All too often, the broken promises or delayed payments are the result of poor planning, vaporous financing, and naïve expectations based on a business model that would make a kamikaze pilot think twice before signing on. If they screw over a stable of writers, they can look forward to blackballing and public shaming in the virtual town square, and whatever chance they had to learn from their mistakes is snatched away. And so is another place for writers to be read.
It is not amateurism, I believe, to write and market short fiction with the primary goal of placing it where it will be read. Even if you can write like Harlan, you’ll still be lucky to be driving a Geo Metro in your dotage, if you only write short stories.
To expect payment is not naïve, but given all the other obstacles to success, to appear in a well-made publication alongside superior talent is far more important to long-term success, than the elusive and unimpressive paycheck. To a writer who hopes to sell novels, short stories are a calling card, a trifle that will introduce you to new readers who will, hopefully, be moved to seek out your other work. Think of it as placing an ad for yourself, for which you will, sooner or later, get paid.
When my novels came out, they were well-reviewed, but nobody noticed (except Skipp, who, God bless him, likes looking under rocks). Then the gaming shitheels put out the all-but-forgotten resource guide, and die-hard fans of the Cthulhu Mythos subgenre started to buy my books, and recommend them. I started putting fancy mustard on my navy beans.
Since then, I have appeared in anthologies put out by the unscrupulous fucksticks, if I like the editor and the theme. The editor makes sure I get paid, and every story drives more sales of my novels.
Am I bitter? Hell yes, but the grievance is still only small-claims chump change, and I hate dressing up for court dates. My books put out by Perilous Press handily outsell the one I wrote for them, while they pay me to place ads in their anthologies, which keeps the navy beans sailing.
If you are an honest editor, thank you. It’s harder to make a living at than writing, and you get even less love. We need more of you. So, if you don’t like lynch mobs on your lawn, listen up.
Writers are bosom companions of disappointment. Horror writers thrive on it. Editors trapped by ugly shifts in events can keep writers satisfied simply by keeping them updated. When family troubles or financial hardship hold up progress, writers should be notified as soon as the delay is unavoidable. I’ve seldom seen writers bolt from a delayed anthology as long as they knew where they stood, but I’ve seen others melt down because an editor, no doubt embarrassed by the undoing of all his crazy promises, clammed up and tried to ride it out. Writers are used to bad news, but nobody likes the mushroom treatment (kept in the dark, fed only shit).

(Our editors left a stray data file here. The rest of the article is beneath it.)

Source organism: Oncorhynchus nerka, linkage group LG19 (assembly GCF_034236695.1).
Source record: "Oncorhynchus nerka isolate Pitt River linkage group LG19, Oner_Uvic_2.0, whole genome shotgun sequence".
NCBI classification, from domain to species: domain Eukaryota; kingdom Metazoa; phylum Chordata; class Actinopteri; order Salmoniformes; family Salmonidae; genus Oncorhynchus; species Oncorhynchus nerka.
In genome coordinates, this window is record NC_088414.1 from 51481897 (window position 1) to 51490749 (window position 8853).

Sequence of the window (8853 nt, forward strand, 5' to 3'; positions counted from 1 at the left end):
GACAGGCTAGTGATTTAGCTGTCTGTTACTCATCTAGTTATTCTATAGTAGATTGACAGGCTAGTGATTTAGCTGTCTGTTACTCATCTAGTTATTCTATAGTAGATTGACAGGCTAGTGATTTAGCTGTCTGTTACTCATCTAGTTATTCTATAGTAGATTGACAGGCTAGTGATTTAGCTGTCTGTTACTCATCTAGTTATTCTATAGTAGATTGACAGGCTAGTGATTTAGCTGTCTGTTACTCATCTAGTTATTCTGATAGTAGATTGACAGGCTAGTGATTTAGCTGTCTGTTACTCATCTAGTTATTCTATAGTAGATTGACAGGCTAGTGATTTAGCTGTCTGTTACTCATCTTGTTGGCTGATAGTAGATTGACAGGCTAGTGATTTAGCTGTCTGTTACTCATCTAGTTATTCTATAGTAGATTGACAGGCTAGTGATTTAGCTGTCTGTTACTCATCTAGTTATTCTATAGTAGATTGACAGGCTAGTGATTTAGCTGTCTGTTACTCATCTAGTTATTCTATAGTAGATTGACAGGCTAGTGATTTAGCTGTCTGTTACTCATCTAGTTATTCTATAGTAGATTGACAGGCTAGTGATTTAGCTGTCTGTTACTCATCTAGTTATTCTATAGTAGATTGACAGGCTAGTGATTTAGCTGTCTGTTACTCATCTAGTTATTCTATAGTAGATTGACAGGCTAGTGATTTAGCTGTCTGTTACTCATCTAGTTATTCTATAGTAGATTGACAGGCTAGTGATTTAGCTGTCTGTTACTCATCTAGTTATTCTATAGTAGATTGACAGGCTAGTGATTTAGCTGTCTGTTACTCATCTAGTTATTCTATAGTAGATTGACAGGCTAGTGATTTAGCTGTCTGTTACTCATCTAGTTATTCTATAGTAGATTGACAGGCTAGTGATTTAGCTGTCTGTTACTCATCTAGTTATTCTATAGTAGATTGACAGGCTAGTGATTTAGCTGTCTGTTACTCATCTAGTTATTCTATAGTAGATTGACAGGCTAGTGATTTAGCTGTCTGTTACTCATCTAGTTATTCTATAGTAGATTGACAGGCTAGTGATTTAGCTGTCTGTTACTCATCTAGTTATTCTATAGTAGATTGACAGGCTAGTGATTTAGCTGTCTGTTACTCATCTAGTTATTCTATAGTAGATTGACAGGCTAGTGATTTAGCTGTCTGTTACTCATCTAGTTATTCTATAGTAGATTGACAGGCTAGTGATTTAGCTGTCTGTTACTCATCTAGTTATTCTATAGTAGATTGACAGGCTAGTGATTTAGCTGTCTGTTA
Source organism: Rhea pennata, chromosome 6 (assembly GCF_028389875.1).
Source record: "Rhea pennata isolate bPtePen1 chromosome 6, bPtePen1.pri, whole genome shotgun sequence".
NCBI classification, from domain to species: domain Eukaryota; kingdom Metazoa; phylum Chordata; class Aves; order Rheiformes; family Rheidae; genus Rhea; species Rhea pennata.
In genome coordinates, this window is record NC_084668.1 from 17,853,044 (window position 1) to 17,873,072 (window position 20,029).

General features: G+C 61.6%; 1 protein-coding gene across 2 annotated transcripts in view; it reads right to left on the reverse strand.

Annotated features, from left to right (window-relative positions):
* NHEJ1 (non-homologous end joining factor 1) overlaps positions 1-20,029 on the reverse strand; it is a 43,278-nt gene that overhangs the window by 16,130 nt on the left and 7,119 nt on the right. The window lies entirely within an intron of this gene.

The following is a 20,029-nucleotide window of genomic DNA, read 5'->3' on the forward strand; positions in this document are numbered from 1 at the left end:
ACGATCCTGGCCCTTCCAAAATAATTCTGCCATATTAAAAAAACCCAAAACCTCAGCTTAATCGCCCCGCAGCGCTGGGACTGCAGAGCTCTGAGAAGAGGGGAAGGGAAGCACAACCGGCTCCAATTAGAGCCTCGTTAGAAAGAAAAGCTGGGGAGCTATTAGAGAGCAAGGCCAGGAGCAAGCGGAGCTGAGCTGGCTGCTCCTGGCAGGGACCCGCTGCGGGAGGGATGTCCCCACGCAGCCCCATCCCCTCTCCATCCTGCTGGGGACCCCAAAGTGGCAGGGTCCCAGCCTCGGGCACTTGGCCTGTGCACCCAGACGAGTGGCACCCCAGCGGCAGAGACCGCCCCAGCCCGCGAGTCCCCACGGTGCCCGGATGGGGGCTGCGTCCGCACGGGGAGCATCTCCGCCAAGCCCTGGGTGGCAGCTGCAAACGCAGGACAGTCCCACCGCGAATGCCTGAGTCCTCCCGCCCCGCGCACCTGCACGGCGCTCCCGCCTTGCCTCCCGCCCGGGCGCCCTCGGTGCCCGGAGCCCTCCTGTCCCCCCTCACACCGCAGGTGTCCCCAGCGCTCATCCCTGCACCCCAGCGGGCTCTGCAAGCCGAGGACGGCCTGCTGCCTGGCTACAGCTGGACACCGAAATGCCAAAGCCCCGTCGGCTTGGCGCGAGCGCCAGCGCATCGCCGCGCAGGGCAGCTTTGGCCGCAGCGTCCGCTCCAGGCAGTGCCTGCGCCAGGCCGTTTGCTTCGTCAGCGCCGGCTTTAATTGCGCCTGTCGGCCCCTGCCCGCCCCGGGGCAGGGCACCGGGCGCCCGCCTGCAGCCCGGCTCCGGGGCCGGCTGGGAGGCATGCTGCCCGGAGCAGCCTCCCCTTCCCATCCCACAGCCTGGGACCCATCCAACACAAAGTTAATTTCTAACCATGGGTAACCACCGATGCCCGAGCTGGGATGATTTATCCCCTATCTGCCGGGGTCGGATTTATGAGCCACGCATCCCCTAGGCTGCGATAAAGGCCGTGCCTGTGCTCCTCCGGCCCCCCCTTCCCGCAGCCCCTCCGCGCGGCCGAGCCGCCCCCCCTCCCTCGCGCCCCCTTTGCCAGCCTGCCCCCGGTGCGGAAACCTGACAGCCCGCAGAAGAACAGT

Some editors should be shot for their crimes against writers, but writers should try to remember that if they are in it for the long haul, they can expect gridlock, wrong turns, and more than a few dead ends and deranged hitchhikers along the way.
Lately, the idea has taken hold that being a professional means, first and last and always, getting paid for what you do. I always believed that professionalism started with doing what you said you were going to do, no matter what the other guy did. In the end, you must get paid, but a little patience and empathy makes better business sense, than the Goodfellas professionalism of the “fuck you, pay me” variety. Professionalism also cuts both ways; before you go fetch a rope over a late check, review your contract. Better yet, review it before you sign it, and iron out the vague or unacceptable kinks before you have to resort to vigilante justice.
The flip side of this, which I must acknowledge before someone beats me up with it in comments, is that you should never, ever let your work become entangled with something poorly edited, sloppily laid-out or just plain bad. There may be too few decent magazines paying better than a hobo’s wage, but there’re millions who turn out abysmal products, or who tie up misled writers’ works forever, and produce nothing at all. They, too, are driven by love of art, but if they can’t make or recognize it, they can’t possibly help you, whether or not they can pay. My argument only applies to editors and publishers who have business problems, but who turn out professional work that makes you look good. This is a whole other topic, but like porn czar Ed Meese once said, “I know it when I see it.”
To date, the vulpine unclefuckers at the gaming company have not made good on their debt (to me or anyone else, because it’s SOP for them; hey, maybe they screwed you, too!). I’ve been patient and polite throughout, and remain so, because despite themselves, they’ve promoted me quite a lot, bless their black, smegmatic hearts. But on the day I need some folding green more than I need their help getting my name out, they’ll know they’ve been fucked by a professional.